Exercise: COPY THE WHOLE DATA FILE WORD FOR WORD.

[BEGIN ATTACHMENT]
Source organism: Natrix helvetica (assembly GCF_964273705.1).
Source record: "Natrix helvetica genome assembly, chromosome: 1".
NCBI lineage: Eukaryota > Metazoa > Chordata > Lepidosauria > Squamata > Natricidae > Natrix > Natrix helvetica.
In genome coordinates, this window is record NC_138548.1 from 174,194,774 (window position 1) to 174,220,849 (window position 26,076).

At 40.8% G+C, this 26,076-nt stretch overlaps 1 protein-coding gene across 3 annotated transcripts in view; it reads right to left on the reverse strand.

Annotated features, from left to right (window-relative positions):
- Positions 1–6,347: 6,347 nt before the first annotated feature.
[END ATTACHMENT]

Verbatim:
Source organism: Natrix helvetica (assembly GCF_964273705.1).
Source record: "Natrix helvetica genome assembly, chromosome: 1".
NCBI lineage: Eukaryota > Metazoa > Chordata > Lepidosauria > Squamata > Natricidae > Natrix > Natrix helvetica.
In genome coordinates, this window is record NC_138548.1 from 174,194,774 (window position 1) to 174,220,849 (window position 26,076).

At 40.8% G+C, this 26,076-nt stretch overlaps 1 protein-coding gene across 3 annotated transcripts in view; it reads right to left on the reverse strand.

Annotated features, from left to right (window-relative positions):
- Positions 1–6,347: 6,347 nt before the first annotated feature.